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S.Korea confident Spain to emerge from crisis

South Korean Prime Minister Kim Hwang-Sik said Friday he is confident Spain will recover from its economic crisis, during talks with his Spanish counterpart, the Spanish government said.

Kim told Prime Minister Jose Luis Rodriguez Zapatero “he was convinced that with the reforms which Spain is putting in place, Spain will overcome the crisis and emerge from it with a stronger and more solid economy,” the government said in a statement.

“In this way Kim Hwang-Sik reiterated the confidence of his country in the Spanish economy and the eurozone,” it added.

South Korea’s vote of confidence comes a day after Chinese Vice Premier Li Keqiang wrapped up a three-day visit to Spain where he vowed to buy more of Spain’s government debt in a sign of faith in the Spanish economy.

“We believe Spain, with its government and people working together, will surely overcome current economic and fiscal difficulties,” Li reportedly told Spanish Finance Minister Elena Salgado after his arrival on Tuesday.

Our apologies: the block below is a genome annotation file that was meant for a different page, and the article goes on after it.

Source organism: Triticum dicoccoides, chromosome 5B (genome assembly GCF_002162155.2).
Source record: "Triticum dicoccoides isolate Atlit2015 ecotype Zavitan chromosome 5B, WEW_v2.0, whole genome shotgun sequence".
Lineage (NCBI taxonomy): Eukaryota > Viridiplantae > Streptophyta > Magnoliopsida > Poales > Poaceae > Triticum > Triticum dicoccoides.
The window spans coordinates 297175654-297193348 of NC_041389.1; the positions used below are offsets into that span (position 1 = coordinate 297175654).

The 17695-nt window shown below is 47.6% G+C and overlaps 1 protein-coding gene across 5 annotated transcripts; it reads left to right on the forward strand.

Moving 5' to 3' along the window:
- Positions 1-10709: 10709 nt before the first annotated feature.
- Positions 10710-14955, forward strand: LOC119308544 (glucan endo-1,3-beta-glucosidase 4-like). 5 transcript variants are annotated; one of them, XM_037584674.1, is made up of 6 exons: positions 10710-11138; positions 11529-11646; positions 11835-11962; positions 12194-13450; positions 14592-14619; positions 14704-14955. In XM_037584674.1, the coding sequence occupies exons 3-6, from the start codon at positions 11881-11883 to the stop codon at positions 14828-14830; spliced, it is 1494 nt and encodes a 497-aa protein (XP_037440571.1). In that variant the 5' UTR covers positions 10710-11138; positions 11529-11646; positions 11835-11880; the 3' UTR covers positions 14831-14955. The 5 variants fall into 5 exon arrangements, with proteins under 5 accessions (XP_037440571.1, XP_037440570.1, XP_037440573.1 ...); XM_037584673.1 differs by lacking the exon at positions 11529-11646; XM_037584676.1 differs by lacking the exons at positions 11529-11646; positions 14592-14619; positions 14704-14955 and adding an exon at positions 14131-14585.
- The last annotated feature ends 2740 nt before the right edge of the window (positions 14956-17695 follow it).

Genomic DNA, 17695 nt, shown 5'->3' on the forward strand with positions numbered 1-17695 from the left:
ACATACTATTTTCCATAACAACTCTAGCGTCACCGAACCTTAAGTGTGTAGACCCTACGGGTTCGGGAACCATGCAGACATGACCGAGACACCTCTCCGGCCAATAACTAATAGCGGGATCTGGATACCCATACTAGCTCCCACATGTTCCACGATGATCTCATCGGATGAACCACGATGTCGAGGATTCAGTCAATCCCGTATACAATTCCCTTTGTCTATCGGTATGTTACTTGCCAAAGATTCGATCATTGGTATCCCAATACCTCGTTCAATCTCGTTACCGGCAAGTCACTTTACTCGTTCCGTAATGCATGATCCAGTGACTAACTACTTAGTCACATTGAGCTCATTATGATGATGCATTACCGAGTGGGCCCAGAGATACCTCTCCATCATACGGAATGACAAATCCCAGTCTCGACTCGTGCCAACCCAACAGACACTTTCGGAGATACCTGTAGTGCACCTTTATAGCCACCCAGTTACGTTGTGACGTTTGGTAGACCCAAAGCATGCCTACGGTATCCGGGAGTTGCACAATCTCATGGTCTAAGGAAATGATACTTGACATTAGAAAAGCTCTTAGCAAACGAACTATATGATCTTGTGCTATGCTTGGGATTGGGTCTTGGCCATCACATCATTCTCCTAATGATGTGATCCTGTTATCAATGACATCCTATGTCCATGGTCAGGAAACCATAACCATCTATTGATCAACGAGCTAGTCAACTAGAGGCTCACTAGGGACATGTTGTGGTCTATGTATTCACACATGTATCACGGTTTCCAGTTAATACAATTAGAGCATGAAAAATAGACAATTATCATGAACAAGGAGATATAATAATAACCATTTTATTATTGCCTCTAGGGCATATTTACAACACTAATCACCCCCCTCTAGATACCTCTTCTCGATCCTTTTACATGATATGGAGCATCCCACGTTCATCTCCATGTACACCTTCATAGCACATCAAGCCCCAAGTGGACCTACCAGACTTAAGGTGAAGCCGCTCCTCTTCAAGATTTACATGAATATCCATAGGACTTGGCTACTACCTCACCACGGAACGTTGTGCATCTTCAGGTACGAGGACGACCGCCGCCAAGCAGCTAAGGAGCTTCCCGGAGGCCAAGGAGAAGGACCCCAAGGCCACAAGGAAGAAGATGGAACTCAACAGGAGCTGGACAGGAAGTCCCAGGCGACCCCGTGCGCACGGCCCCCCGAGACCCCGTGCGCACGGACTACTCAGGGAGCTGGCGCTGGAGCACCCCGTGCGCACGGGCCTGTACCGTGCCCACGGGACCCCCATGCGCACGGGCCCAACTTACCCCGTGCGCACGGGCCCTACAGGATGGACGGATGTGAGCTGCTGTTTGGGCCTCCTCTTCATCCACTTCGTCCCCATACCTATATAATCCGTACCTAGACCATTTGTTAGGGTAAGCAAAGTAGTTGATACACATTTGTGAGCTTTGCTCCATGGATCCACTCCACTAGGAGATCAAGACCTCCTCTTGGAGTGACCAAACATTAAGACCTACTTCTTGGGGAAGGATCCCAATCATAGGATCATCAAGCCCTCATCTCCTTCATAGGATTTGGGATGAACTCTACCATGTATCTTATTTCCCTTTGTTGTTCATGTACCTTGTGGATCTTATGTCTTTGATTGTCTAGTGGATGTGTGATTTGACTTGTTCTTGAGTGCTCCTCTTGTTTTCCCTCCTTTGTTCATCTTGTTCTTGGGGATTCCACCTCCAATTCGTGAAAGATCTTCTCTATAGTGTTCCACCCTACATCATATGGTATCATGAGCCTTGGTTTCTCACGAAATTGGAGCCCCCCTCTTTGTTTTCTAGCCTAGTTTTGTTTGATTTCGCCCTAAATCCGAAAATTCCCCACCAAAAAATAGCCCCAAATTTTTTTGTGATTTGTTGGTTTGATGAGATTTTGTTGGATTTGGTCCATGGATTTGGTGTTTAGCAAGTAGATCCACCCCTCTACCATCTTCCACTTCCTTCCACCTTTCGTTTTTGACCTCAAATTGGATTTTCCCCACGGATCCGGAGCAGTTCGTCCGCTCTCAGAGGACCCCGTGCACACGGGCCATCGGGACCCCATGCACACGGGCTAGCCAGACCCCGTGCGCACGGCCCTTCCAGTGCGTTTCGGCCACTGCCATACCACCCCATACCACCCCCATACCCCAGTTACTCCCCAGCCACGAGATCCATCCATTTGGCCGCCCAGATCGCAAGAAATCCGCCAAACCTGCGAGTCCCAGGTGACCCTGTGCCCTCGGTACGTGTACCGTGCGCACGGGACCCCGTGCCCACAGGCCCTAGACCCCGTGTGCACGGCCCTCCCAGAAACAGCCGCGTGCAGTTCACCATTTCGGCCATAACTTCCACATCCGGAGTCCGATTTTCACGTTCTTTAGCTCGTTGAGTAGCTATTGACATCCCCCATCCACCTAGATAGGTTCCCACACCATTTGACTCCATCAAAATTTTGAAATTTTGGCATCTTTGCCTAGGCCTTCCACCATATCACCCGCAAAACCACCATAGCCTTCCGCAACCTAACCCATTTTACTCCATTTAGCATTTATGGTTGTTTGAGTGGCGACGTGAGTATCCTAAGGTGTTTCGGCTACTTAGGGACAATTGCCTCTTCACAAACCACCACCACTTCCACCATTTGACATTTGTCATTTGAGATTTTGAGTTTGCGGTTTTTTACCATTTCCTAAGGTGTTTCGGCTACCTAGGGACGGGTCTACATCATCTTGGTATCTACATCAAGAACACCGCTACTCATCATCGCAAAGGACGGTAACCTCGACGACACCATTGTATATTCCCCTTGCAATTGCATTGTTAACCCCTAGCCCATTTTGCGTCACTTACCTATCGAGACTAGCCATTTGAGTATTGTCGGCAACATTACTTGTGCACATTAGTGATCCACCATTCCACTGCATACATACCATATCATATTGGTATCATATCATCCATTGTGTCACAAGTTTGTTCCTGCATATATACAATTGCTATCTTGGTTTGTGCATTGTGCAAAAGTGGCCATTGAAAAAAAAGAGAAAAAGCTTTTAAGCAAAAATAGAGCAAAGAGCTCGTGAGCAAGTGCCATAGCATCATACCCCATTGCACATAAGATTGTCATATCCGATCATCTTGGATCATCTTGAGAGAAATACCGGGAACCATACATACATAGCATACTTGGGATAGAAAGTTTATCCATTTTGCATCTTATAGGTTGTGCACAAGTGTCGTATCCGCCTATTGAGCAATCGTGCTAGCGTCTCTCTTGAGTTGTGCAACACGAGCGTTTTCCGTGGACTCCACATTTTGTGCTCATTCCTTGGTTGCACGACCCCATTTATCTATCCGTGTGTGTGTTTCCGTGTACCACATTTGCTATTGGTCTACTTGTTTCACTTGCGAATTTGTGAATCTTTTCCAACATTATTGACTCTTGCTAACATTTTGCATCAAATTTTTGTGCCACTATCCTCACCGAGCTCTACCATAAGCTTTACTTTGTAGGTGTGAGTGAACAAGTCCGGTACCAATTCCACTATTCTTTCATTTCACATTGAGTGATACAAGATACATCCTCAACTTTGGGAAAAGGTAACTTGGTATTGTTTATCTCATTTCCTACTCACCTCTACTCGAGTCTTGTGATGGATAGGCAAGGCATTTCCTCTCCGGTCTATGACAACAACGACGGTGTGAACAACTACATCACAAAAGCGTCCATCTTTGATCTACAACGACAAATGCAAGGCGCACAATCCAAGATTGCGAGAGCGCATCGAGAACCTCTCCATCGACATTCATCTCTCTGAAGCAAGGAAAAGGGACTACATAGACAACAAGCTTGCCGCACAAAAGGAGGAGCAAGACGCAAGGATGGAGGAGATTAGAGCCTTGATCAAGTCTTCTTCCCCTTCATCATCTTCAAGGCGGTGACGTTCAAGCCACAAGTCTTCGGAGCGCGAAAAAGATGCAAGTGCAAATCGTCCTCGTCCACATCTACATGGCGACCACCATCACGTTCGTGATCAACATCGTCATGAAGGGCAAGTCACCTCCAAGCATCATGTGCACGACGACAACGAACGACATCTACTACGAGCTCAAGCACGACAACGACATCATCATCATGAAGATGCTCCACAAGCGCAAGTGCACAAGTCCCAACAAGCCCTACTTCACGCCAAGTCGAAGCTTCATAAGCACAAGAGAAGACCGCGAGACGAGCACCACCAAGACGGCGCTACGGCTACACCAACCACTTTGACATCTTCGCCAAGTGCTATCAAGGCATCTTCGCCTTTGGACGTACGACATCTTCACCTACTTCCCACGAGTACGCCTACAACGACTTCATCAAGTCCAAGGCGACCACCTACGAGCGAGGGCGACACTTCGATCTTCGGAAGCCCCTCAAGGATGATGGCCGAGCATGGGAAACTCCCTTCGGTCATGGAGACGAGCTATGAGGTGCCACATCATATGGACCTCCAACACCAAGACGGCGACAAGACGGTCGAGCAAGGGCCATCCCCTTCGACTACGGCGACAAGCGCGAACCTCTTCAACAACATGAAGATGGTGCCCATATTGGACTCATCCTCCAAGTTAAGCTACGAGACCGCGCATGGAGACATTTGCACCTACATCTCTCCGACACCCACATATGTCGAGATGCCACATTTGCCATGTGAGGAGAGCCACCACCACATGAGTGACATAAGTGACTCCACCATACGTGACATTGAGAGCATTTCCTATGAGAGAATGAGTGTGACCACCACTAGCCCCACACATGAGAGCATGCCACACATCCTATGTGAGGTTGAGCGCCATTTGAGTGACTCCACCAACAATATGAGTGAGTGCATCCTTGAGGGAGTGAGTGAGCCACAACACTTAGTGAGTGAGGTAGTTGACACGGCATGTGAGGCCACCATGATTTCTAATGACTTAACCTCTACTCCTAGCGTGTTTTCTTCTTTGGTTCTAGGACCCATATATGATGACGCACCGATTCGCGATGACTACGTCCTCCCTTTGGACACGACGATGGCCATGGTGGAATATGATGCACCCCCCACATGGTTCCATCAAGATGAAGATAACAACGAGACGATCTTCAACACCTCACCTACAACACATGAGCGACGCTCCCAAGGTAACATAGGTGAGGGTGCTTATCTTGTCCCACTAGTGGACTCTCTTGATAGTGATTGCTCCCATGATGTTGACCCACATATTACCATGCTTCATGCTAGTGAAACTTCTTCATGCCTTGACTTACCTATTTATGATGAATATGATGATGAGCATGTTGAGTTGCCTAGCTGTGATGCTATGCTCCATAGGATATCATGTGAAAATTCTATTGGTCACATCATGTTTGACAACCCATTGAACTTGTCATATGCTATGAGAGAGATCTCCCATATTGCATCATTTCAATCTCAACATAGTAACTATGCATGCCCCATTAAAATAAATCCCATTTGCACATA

During their talks on Friday, Zapatero said Spain’s economic ties with South Korea, Asia’s fourth-largest economy, should be strengthened “with greater commercial exchanges until there is a balance in the trade balance,” the statement said.

Spanish exports to South Korea totaled $572 million (EUR442 million) in 2009 while its imports from the Asian country reached 1.82 billion dollars that year, according to Spanish government figures.

Spain’s foreign direct investment in South Korea in 2009 was just EUR36 million. South Korea invested EUR50 million in Spain that year.

Zapatero’s government has made boosting trade with fast-growing Asia one of the planks of its strategy for reviving the Spanish economy, which plunged into recession during the second-half of 2008 as the global financial meltdown compounded the collapse of the once-booming property market.

The Spanish economy, the European Union’s fifth largest, emerged with tepid growth of just 0.1 percent in the first quarter and 0.2 percent in the second, but then stalled with zero percent growth in the third.

Zaparero has slashed spending and raised taxes to rein in a ballooning public deficit and ease market fears that Spain will need an EU bailout like the ones granted Ireland and Greece last year.